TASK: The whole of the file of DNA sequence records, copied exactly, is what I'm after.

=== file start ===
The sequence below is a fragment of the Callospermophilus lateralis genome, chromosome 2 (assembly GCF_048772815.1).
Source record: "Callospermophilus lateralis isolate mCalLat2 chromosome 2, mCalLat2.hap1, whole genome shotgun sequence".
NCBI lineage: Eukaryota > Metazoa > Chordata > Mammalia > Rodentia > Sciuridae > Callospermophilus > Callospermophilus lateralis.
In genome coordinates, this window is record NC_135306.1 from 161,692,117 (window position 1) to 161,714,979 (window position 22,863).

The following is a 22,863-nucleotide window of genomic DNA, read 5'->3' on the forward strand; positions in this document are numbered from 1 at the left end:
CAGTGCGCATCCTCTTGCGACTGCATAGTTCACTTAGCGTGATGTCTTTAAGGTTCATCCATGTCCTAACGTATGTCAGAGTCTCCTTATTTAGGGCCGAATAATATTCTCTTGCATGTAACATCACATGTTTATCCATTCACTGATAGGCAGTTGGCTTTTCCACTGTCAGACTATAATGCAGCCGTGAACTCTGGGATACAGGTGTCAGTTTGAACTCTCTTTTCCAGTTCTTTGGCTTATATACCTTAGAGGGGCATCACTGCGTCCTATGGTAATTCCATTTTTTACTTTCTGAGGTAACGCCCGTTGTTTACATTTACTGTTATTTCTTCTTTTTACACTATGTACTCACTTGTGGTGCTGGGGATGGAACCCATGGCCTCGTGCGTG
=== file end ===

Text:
The sequence below is a fragment of the Callospermophilus lateralis genome, chromosome 2 (assembly GCF_048772815.1).
Source record: "Callospermophilus lateralis isolate mCalLat2 chromosome 2, mCalLat2.hap1, whole genome shotgun sequence".
NCBI lineage: Eukaryota > Metazoa > Chordata > Mammalia > Rodentia > Sciuridae > Callospermophilus > Callospermophilus lateralis.
In genome coordinates, this window is record NC_135306.1 from 161,692,117 (window position 1) to 161,714,979 (window position 22,863).

The following is a 22,863-nucleotide window of genomic DNA, read 5'->3' on the forward strand; positions in this document are numbered from 1 at the left end:
CAGTGCGCATCCTCTTGCGACTGCATAGTTCACTTAGCGTGATGTCTTTAAGGTTCATCCATGTCCTAACGTATGTCAGAGTCTCCTTATTTAGGGCCGAATAATATTCTCTTGCATGTAACATCACATGTTTATCCATTCACTGATAGGCAGTTGGCTTTTCCACTGTCAGACTATAATGCAGCCGTGAACTCTGGGATACAGGTGTCAGTTTGAACTCTCTTTTCCAGTTCTTTGGCTTATATACCTTAGAGGGGCATCACTGCGTCCTATGGTAATTCCATTTTTTACTTTCTGAGGTAACGCCCGTTGTTTACATTTACTGTTATTTCTTCTTTTTACACTATGTACTCACTTGTGGTGCTGGGGATGGAACCCATGGCCTCGTGCGTG